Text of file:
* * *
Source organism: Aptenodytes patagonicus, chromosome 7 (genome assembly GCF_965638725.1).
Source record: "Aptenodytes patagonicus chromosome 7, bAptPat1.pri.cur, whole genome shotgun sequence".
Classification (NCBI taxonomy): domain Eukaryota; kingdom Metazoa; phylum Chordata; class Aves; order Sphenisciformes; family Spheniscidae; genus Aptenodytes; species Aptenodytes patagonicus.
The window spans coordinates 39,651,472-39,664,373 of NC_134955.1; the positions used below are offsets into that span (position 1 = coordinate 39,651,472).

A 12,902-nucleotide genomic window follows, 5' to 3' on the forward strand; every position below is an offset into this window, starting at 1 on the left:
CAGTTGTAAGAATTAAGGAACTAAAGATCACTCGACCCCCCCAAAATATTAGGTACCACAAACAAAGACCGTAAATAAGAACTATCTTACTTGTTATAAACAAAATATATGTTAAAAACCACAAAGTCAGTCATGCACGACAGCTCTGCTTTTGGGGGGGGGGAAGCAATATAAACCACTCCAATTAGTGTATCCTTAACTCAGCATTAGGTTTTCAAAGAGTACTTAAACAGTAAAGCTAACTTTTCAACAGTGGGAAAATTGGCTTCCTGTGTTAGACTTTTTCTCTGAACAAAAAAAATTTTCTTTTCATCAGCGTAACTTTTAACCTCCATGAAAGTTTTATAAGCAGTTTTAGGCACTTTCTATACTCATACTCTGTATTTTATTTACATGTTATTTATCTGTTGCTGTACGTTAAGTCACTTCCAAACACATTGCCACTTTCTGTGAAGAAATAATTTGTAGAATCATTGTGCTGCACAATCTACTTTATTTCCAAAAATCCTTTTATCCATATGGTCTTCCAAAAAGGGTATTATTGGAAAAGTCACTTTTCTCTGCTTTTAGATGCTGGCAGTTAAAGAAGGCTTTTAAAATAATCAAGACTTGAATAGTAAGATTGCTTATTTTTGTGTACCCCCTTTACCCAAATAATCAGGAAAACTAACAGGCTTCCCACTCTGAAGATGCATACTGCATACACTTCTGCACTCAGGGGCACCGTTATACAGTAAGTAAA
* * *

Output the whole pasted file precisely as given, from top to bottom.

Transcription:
Source organism: Aptenodytes patagonicus, chromosome 7 (genome assembly GCF_965638725.1).
Source record: "Aptenodytes patagonicus chromosome 7, bAptPat1.pri.cur, whole genome shotgun sequence".
Classification (NCBI taxonomy): domain Eukaryota; kingdom Metazoa; phylum Chordata; class Aves; order Sphenisciformes; family Spheniscidae; genus Aptenodytes; species Aptenodytes patagonicus.
The window spans coordinates 39,651,472-39,664,373 of NC_134955.1; the positions used below are offsets into that span (position 1 = coordinate 39,651,472).

A 12,902-nucleotide genomic window follows, 5' to 3' on the forward strand; every position below is an offset into this window, starting at 1 on the left:
CAGTTGTAAGAATTAAGGAACTAAAGATCACTCGACCCCCCCAAAATATTAGGTACCACAAACAAAGACCGTAAATAAGAACTATCTTACTTGTTATAAACAAAATATATGTTAAAAACCACAAAGTCAGTCATGCACGACAGCTCTGCTTTTGGGGGGGGGGAAGCAATATAAACCACTCCAATTAGTGTATCCTTAACTCAGCATTAGGTTTTCAAAGAGTACTTAAACAGTAAAGCTAACTTTTCAACAGTGGGAAAATTGGCTTCCTGTGTTAGACTTTTTCTCTGAACAAAAAAAATTTTCTTTTCATCAGCGTAACTTTTAACCTCCATGAAAGTTTTATAAGCAGTTTTAGGCACTTTCTATACTCATACTCTGTATTTTATTTACATGTTATTTATCTGTTGCTGTACGTTAAGTCACTTCCAAACACATTGCCACTTTCTGTGAAGAAATAATTTGTAGAATCATTGTGCTGCACAATCTACTTTATTTCCAAAAATCCTTTTATCCATATGGTCTTCCAAAAAGGGTATTATTGGAAAAGTCACTTTTCTCTGCTTTTAGATGCTGGCAGTTAAAGAAGGCTTTTAAAATAATCAAGACTTGAATAGTAAGATTGCTTATTTTTGTGTACCCCCTTTACCCAAATAATCAGGAAAACTAACAGGCTTCCCACTCTGAAGATGCATACTGCATACACTTCTGCACTCAGGGGCACCGTTATACAGTAAGTAAA